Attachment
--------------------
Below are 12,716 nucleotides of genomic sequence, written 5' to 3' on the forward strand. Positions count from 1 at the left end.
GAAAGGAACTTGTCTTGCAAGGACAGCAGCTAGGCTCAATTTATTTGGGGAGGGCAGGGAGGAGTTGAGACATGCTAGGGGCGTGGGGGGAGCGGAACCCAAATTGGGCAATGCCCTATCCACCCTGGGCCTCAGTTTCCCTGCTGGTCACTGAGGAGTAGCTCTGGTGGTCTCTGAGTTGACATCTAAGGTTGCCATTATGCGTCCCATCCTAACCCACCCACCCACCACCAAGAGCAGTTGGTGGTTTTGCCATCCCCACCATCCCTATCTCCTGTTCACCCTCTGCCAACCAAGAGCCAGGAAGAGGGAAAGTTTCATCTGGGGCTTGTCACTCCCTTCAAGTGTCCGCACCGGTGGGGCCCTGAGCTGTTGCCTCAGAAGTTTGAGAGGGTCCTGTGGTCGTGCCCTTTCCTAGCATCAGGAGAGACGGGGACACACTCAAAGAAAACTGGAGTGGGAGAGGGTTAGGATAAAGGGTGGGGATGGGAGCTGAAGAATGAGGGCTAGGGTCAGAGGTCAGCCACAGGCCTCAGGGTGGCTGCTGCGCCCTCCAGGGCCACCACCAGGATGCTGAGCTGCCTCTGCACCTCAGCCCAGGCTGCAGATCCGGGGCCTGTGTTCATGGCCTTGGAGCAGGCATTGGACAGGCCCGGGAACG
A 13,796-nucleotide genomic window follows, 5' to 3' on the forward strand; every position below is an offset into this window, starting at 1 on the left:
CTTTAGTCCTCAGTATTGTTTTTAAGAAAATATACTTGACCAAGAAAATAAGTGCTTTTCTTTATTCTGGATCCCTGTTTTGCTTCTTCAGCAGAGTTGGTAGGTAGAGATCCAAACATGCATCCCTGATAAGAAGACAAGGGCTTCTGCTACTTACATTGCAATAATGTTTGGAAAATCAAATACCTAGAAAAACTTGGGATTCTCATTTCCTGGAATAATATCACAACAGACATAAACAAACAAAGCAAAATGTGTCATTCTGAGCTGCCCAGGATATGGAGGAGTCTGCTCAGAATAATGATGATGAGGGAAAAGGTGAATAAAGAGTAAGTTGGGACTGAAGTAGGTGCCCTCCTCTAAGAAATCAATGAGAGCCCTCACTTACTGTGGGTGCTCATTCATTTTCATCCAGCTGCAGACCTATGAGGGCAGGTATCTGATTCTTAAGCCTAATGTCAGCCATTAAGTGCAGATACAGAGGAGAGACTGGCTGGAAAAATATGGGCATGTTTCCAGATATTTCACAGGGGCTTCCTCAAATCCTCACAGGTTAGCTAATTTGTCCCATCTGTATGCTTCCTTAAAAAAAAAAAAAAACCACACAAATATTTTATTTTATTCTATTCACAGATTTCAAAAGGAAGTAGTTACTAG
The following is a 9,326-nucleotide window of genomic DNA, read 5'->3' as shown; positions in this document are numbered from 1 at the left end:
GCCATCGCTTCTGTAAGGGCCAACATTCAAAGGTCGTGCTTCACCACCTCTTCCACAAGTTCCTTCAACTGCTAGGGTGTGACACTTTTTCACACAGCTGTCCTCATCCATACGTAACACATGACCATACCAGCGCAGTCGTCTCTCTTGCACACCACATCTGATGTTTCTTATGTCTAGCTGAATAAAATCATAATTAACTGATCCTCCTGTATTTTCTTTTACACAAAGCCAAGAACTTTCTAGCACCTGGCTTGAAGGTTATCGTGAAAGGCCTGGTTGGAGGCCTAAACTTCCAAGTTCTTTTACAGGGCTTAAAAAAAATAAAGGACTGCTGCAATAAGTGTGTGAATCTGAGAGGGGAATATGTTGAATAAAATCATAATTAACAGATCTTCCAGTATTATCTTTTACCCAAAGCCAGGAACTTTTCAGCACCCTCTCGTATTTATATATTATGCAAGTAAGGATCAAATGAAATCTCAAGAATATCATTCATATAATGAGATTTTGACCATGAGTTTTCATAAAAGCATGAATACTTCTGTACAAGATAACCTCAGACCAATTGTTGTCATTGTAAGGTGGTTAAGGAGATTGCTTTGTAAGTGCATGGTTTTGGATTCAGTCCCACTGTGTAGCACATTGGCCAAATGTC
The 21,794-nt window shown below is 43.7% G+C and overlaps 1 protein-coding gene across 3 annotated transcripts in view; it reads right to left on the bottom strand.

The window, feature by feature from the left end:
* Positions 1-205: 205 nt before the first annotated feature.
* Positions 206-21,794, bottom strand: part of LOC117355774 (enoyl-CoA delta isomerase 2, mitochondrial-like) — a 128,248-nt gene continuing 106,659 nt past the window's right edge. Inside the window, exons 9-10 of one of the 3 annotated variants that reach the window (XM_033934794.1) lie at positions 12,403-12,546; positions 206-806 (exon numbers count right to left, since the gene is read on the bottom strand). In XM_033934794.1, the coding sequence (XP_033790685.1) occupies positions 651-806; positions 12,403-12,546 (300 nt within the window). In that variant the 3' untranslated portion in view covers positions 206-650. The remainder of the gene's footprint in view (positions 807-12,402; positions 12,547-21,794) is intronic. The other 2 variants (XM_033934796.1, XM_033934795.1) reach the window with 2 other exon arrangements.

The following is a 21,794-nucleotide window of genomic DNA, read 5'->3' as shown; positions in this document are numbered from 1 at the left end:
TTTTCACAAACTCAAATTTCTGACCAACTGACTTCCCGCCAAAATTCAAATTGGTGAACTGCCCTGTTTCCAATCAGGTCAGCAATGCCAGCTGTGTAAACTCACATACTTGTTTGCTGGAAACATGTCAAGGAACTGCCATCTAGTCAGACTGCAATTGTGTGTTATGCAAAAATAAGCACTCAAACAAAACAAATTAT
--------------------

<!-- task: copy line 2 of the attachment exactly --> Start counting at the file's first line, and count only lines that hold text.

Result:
GAAAGGAACTTGTCTTGCAAGGACAGCAGCTAGGCTCAATTTATTTGGGGAGGGCAGGGAGGAGTTGAGACATGCTAGGGGCGTGGGGGGAGCGGAACCCAAATTGGGCAATGCCCTATCCACCCTGGGCCTCAGTTTCCCTGCTGGTCACTGAGGAGTAGCTCTGGTGGTCTCTGAGTTGACATCTAAGGTTGCCATTATGCGTCCCATCCTAACCCACCCACCCACCACCAAGAGCAGTTGGTGGTTTTGCCATCCCCACCATCCCTATCTCCTGTTCACCCTCTGCCAACCAAGAGCCAGGAAGAGGGAAAGTTTCATCTGGGGCTTGTCACTCCCTTCAAGTGTCCGCACCGGTGGGGCCCTGAGCTGTTGCCTCAGAAGTTTGAGAGGGTCCTGTGGTCGTGCCCTTTCCTAGCATCAGGAGAGACGGGGACACACTCAAAGAAAACTGGAGTGGGAGAGGGTTAGGATAAAGGGTGGGGATGGGAGCTGAAGAATGAGGGCTAGGGTCAGAGGTCAGCCACAGGCCTCAGGGTGGCTGCTGCGCCCTCCAGGGCCACCACCAGGATGCTGAGCTGCCTCTGCACCTCAGCCCAGGCTGCAGATCCGGGGCCTGTGTTCATGGCCTTGGAGCAGGCATTGGACAGGCCCGGGAACG